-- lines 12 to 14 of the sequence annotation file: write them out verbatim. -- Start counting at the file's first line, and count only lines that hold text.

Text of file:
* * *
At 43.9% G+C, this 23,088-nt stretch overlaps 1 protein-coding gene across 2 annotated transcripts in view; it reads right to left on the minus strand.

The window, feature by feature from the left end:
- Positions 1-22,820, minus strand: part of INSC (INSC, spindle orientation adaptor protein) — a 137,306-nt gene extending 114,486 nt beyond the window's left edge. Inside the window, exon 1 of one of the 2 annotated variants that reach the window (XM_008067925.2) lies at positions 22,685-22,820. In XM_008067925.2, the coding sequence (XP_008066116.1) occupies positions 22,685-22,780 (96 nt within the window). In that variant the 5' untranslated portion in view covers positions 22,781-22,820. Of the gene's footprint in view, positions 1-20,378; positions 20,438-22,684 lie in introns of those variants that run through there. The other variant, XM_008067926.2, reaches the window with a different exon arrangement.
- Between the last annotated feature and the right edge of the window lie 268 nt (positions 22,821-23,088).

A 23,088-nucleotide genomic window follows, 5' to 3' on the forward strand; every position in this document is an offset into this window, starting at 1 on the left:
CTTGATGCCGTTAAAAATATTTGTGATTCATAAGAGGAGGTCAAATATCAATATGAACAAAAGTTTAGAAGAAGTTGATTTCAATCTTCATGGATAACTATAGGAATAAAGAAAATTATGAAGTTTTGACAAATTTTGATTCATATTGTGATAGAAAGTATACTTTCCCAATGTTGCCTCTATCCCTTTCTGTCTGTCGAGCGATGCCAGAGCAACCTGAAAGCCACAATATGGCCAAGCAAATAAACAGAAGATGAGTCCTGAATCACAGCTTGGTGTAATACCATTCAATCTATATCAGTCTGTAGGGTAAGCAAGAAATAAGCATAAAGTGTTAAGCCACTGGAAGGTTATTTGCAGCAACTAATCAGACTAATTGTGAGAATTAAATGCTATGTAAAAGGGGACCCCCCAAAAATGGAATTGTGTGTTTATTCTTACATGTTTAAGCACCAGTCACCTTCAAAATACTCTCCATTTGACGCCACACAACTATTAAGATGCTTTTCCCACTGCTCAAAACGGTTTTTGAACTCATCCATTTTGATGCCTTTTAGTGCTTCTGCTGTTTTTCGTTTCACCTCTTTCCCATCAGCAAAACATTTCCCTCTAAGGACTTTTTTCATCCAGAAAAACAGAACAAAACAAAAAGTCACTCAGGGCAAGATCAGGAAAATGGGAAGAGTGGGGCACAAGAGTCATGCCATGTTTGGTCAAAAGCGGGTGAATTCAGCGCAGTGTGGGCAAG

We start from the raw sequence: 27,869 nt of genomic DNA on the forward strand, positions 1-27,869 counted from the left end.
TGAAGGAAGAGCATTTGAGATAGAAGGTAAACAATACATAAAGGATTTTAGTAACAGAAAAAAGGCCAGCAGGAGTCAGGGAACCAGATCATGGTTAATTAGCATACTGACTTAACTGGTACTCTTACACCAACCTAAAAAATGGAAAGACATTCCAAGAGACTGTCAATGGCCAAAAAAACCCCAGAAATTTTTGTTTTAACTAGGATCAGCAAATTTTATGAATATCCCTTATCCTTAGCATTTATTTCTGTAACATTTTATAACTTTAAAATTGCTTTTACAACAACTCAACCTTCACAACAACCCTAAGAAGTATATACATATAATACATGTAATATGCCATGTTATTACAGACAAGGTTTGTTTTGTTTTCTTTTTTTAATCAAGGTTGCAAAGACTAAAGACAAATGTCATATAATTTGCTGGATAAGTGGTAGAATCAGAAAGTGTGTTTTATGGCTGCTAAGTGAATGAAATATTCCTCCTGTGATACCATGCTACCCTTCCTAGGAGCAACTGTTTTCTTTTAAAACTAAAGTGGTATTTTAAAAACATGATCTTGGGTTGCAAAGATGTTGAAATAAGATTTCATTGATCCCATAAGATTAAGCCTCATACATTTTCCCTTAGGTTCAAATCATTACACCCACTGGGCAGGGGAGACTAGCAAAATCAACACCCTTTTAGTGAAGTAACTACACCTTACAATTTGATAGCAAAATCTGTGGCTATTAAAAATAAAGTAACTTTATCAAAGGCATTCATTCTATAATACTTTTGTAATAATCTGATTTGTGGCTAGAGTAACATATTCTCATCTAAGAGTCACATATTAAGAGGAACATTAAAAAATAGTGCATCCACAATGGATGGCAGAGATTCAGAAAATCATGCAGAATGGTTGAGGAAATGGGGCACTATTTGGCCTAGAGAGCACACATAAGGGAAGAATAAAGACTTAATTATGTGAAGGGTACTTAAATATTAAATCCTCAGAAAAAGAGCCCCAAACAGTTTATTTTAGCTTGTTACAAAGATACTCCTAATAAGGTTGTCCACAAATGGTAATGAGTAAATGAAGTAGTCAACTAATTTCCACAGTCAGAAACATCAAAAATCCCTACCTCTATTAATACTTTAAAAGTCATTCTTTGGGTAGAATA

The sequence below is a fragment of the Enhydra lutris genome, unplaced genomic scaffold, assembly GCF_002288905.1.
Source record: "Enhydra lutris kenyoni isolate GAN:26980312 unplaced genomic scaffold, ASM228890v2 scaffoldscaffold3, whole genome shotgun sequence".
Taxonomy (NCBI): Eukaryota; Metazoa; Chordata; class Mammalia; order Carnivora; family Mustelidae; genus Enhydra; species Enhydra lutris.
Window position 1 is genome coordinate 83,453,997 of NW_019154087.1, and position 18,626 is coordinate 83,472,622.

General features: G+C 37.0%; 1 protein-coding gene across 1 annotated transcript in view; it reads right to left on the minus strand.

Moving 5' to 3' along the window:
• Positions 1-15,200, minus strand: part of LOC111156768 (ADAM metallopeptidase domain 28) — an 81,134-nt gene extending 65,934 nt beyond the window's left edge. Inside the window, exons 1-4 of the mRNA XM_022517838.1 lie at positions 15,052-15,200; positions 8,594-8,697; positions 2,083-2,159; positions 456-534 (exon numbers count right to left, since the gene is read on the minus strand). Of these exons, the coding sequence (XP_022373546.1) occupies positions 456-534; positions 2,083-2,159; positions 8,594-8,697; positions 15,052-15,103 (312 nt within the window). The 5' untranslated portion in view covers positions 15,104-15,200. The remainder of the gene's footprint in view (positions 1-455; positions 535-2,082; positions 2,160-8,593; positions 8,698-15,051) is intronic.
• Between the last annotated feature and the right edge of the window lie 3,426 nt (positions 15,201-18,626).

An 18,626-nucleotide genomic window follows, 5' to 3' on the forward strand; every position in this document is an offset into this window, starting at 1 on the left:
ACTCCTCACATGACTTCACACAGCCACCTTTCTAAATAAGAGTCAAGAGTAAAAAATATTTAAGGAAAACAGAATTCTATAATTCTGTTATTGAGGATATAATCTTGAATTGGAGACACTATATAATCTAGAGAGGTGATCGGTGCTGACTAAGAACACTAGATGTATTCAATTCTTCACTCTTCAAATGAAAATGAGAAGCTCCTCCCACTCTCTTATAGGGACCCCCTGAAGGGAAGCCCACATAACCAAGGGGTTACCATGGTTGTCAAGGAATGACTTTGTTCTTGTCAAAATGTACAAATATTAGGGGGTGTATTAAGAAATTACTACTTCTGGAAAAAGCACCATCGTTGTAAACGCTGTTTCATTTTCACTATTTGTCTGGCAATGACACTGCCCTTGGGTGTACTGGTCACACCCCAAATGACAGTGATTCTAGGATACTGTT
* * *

Window position 1 is genome coordinate 83,453,997 of NW_019154087.1, and position 18,626 is coordinate 83,472,622.

General features: G+C 37.0%; 1 protein-coding gene across 1 annotated transcript in view; it reads right to left on the minus strand.

Moving 5' to 3' along the window: